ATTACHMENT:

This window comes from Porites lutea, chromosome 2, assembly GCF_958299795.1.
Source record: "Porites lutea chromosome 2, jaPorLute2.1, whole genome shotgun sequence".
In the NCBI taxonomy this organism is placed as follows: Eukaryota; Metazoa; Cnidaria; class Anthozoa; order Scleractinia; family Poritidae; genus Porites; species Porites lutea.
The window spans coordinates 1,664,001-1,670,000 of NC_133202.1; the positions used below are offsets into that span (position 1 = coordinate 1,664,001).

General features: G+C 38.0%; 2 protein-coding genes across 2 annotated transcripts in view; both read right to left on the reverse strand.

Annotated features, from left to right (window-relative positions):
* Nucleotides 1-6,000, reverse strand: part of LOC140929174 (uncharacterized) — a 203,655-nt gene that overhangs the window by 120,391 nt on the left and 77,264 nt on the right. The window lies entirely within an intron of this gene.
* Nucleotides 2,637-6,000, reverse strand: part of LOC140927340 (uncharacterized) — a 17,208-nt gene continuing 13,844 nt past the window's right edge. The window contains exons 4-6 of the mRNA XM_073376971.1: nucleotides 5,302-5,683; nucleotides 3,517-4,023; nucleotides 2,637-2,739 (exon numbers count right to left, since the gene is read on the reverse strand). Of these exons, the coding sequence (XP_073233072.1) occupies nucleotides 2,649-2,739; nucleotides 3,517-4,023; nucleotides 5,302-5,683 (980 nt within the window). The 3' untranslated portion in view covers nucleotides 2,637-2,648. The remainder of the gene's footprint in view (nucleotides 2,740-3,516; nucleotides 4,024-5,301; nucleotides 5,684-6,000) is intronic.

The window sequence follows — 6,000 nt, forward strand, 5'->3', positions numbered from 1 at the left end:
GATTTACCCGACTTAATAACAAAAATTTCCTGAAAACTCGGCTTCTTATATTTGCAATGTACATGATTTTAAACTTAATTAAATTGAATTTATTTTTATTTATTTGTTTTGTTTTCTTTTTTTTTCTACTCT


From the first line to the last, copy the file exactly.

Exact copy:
This window comes from Porites lutea, chromosome 2, assembly GCF_958299795.1.
Source record: "Porites lutea chromosome 2, jaPorLute2.1, whole genome shotgun sequence".
In the NCBI taxonomy this organism is placed as follows: Eukaryota; Metazoa; Cnidaria; class Anthozoa; order Scleractinia; family Poritidae; genus Porites; species Porites lutea.
The window spans coordinates 1,664,001-1,670,000 of NC_133202.1; the positions used below are offsets into that span (position 1 = coordinate 1,664,001).

General features: G+C 38.0%; 2 protein-coding genes across 2 annotated transcripts in view; both read right to left on the reverse strand.

Annotated features, from left to right (window-relative positions):
* Nucleotides 1-6,000, reverse strand: part of LOC140929174 (uncharacterized) — a 203,655-nt gene that overhangs the window by 120,391 nt on the left and 77,264 nt on the right. The window lies entirely within an intron of this gene.
* Nucleotides 2,637-6,000, reverse strand: part of LOC140927340 (uncharacterized) — a 17,208-nt gene continuing 13,844 nt past the window's right edge. The window contains exons 4-6 of the mRNA XM_073376971.1: nucleotides 5,302-5,683; nucleotides 3,517-4,023; nucleotides 2,637-2,739 (exon numbers count right to left, since the gene is read on the reverse strand). Of these exons, the coding sequence (XP_073233072.1) occupies nucleotides 2,649-2,739; nucleotides 3,517-4,023; nucleotides 5,302-5,683 (980 nt within the window). The 3' untranslated portion in view covers nucleotides 2,637-2,648. The remainder of the gene's footprint in view (nucleotides 2,740-3,516; nucleotides 4,024-5,301; nucleotides 5,684-6,000) is intronic.

The window sequence follows — 6,000 nt, forward strand, 5'->3', positions numbered from 1 at the left end:
GATTTACCCGACTTAATAACAAAAATTTCCTGAAAACTCGGCTTCTTATATTTGCAATGTACATGATTTTAAACTTAATTAAATTGAATTTATTTTTATTTATTTGTTTTGTTTTCTTTTTTTTTCTACTCT